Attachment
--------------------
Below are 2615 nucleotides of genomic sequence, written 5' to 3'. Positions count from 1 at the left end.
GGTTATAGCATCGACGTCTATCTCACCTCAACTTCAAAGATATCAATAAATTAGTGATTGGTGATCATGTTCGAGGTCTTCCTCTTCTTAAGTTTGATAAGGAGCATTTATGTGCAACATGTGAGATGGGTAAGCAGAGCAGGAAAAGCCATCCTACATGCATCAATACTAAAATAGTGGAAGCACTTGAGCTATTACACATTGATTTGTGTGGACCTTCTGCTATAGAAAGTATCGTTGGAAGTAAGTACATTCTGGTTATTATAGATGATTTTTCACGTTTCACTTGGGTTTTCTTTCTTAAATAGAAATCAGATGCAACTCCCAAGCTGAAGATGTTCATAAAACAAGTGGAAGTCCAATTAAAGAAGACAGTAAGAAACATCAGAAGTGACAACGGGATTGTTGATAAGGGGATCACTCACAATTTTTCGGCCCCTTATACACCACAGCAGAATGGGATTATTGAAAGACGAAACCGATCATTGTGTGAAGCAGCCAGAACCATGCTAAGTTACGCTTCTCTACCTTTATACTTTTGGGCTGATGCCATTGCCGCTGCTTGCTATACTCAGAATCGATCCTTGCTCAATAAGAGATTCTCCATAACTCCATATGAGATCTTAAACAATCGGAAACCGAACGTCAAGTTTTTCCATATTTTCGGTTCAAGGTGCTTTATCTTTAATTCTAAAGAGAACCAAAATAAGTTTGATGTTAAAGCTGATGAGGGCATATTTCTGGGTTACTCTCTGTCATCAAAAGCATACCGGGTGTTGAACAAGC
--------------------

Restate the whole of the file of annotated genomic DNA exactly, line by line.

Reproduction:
Below are 2615 nucleotides of genomic sequence, written 5' to 3'. Positions count from 1 at the left end.
GGTTATAGCATCGACGTCTATCTCACCTCAACTTCAAAGATATCAATAAATTAGTGATTGGTGATCATGTTCGAGGTCTTCCTCTTCTTAAGTTTGATAAGGAGCATTTATGTGCAACATGTGAGATGGGTAAGCAGAGCAGGAAAAGCCATCCTACATGCATCAATACTAAAATAGTGGAAGCACTTGAGCTATTACACATTGATTTGTGTGGACCTTCTGCTATAGAAAGTATCGTTGGAAGTAAGTACATTCTGGTTATTATAGATGATTTTTCACGTTTCACTTGGGTTTTCTTTCTTAAATAGAAATCAGATGCAACTCCCAAGCTGAAGATGTTCATAAAACAAGTGGAAGTCCAATTAAAGAAGACAGTAAGAAACATCAGAAGTGACAACGGGATTGTTGATAAGGGGATCACTCACAATTTTTCGGCCCCTTATACACCACAGCAGAATGGGATTATTGAAAGACGAAACCGATCATTGTGTGAAGCAGCCAGAACCATGCTAAGTTACGCTTCTCTACCTTTATACTTTTGGGCTGATGCCATTGCCGCTGCTTGCTATACTCAGAATCGATCCTTGCTCAATAAGAGATTCTCCATAACTCCATATGAGATCTTAAACAATCGGAAACCGAACGTCAAGTTTTTCCATATTTTCGGTTCAAGGTGCTTTATCTTTAATTCTAAAGAGAACCAAAATAAGTTTGATGTTAAAGCTGATGAGGGCATATTTCTGGGTTACTCTCTGTCATCAAAAGCATACCGGGTGTTGAACAAGC